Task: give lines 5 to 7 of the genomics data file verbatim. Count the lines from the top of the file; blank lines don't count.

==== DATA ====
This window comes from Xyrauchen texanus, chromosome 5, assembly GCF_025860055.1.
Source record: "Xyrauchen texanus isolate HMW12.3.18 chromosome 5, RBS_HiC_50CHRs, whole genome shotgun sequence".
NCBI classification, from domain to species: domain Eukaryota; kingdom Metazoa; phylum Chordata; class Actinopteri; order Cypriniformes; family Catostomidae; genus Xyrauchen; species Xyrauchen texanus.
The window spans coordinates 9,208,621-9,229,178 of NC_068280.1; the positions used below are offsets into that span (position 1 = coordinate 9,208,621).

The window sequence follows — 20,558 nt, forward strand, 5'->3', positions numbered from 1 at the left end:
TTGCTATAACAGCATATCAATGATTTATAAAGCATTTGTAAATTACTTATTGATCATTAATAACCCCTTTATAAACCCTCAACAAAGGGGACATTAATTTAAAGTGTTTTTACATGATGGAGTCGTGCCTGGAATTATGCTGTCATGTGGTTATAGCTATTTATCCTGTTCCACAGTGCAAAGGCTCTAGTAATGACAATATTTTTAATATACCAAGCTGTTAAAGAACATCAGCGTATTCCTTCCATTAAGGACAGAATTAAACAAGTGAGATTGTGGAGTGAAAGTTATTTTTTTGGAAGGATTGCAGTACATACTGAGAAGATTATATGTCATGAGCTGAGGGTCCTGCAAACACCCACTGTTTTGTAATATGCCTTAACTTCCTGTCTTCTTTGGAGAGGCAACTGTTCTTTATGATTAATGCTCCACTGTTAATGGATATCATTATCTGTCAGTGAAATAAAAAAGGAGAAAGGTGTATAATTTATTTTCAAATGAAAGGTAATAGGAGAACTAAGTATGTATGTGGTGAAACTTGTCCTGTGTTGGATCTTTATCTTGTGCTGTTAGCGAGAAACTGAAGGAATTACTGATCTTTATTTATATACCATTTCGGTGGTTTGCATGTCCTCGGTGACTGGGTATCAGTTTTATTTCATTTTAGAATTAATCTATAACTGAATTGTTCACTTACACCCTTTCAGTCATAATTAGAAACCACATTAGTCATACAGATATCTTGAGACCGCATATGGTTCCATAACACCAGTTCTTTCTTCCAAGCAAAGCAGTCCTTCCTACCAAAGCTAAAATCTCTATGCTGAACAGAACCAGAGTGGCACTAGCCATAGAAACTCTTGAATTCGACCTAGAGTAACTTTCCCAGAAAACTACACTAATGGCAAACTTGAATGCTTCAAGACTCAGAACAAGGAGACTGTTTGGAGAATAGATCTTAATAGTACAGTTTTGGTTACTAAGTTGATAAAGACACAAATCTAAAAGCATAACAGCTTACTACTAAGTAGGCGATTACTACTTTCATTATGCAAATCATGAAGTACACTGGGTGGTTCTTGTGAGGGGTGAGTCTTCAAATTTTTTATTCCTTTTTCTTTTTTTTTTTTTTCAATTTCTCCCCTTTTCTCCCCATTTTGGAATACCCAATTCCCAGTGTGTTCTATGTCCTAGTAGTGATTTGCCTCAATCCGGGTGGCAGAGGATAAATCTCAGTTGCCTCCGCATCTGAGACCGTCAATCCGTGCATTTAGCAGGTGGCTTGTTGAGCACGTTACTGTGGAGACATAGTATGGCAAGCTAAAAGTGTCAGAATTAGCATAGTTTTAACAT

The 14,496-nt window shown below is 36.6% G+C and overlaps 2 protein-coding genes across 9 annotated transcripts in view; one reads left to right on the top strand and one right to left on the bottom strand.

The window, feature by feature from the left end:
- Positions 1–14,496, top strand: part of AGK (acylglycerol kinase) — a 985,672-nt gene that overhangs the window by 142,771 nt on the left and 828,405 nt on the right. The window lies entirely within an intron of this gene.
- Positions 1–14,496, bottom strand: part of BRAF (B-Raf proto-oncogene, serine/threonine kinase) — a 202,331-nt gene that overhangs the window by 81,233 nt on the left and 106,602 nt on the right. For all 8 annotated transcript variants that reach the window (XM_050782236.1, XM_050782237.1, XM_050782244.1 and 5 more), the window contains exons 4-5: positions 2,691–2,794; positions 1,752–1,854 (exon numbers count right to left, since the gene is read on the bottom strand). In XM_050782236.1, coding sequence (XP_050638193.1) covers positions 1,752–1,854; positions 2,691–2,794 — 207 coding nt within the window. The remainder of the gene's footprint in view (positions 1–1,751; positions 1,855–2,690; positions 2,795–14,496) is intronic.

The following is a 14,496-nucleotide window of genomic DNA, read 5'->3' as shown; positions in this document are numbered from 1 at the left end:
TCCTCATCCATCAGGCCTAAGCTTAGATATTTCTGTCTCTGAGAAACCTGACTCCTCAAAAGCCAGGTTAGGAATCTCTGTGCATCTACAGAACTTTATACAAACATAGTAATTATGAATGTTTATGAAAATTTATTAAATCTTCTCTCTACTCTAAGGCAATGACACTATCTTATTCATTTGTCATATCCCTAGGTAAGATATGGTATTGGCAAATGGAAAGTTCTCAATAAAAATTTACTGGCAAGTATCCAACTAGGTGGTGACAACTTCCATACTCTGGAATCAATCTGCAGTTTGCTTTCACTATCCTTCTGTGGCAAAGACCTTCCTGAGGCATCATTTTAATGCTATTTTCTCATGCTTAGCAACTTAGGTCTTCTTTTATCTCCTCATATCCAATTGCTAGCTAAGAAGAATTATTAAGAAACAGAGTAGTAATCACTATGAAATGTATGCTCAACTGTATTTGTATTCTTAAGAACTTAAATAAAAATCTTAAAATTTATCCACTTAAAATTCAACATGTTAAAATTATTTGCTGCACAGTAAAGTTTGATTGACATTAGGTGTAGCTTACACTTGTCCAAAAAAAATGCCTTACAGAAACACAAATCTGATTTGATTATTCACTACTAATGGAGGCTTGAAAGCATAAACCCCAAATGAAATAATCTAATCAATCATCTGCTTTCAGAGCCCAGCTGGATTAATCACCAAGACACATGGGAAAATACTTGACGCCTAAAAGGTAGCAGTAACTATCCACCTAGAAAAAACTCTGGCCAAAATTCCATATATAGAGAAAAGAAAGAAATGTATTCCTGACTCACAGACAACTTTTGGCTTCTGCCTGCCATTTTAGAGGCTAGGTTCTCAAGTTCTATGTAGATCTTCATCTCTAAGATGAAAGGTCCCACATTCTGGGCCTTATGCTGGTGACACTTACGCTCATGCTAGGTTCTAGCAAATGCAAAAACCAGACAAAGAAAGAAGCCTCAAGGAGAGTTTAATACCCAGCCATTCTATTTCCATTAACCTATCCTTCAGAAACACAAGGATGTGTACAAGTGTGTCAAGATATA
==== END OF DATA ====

The window sequence follows — 20,558 nt, forward strand, 5'->3', positions numbered from 1 at the left end:
TTGCTATAACAGCATATCAATGATTTATAAAGCATTTGTAAATTACTTATTGATCATTAATAACCCCTTTATAAACCCTCAACAAAGGGGACATTAATTTAAAGTGTTTTTACATGATGGAGTCGTGCCTGGAATTATGCTGTCATGTGGTTATAGCTATTTATCCTGTTCCACAGTGCAAAGGCTCTAGTAATGACAATATTTTTAATATACCAAGCTGTTAAAGAACATCAGCGTATTCCTTCCATTAAGGACAGAATTAAACAAGTGAGATTGTGGAGTGAAAGTTATTTTTTTGGAAGGATTGCAGTACATACTGAGAAGATTATATGTCATGAGCTGAGGGTCCTGCAAACACCCACTGTTTTGTAATATGCCTTAACTTCCTGTCTTCTTTGGAGAGGCAACTGTTCTTTATGATTAATGCTCCACTGTTAATGGATATCATTATCTGTCAGTGAAATAAAAAAGGAGAAAGGTGTATAATTTATTTTCAAATGAAAGGTAATAGGAGAACTAAGTATGTATGTGGTGAAACTTGTCCTGTGTTGGATCTTTATCTTGTGCTGTTAGCGAGAAACTGAAGGAATTACTGATCTTTATTTATATACCATTTCGGTGGTTTGCATGTCCTCGGTGACTGGGTATCAGTTTTATTTCATTTTAGAATTAATCTATAACTGAATTGTTCACTTACACCCTTTCAGTCATAATTAGAAACCACATTAGTCATACAGATATCTTGAGACCGCATATGGTTCCATAACACCAGTTCTTTCTTCCAAGCAAAGCAGTCCTTCCTACCAAAGCTAAAATCTCTATGCTGAACAGAACCAGAGTGGCACTAGCCATAGAAACTCTTGAATTCGACCTAGAGTAACTTTCCCAGAAAACTACACTAATGGCAAACTTGAATGCTTCAAGACTCAGAACAAGGAGACTGTTTGGAGAATAGATCTTAATAGTACAGTTTTGGTTACTAAGTTGATAAAGACACAAATCTAAAAGCATAACAGCTTACTACTAAGTAGGCGATTACTACTTTCATTATGCAAATCATGAAGTACACTGGGTGGTTCTTGTGAGGGGTGAGTCTTCAAATTTTTTATTCCTTTTTCTTTTTTTTTTTTTTCAATTTCTCCCCTTTTCTCCCCATTTTGGAATACCCAATTCCCAGTGTGTTCTATGTCCTAGTAGTGATTTGCCTCAATCCGGGTGGCAGAGGATAAATCTCAGTTGCCTCCGCATCTGAGACCGTCAATCCGTGCATTTAGCAGGTGGCTTGTTGAGCACGTTACTGTGGAGACATAGTATGGCAAGCTAAAAGTGTCAGAATTAGCATAGTTTTAACAT

The 14,496-nt window shown below is 36.6% G+C and overlaps 2 protein-coding genes across 9 annotated transcripts in view; one reads left to right on the top strand and one right to left on the bottom strand.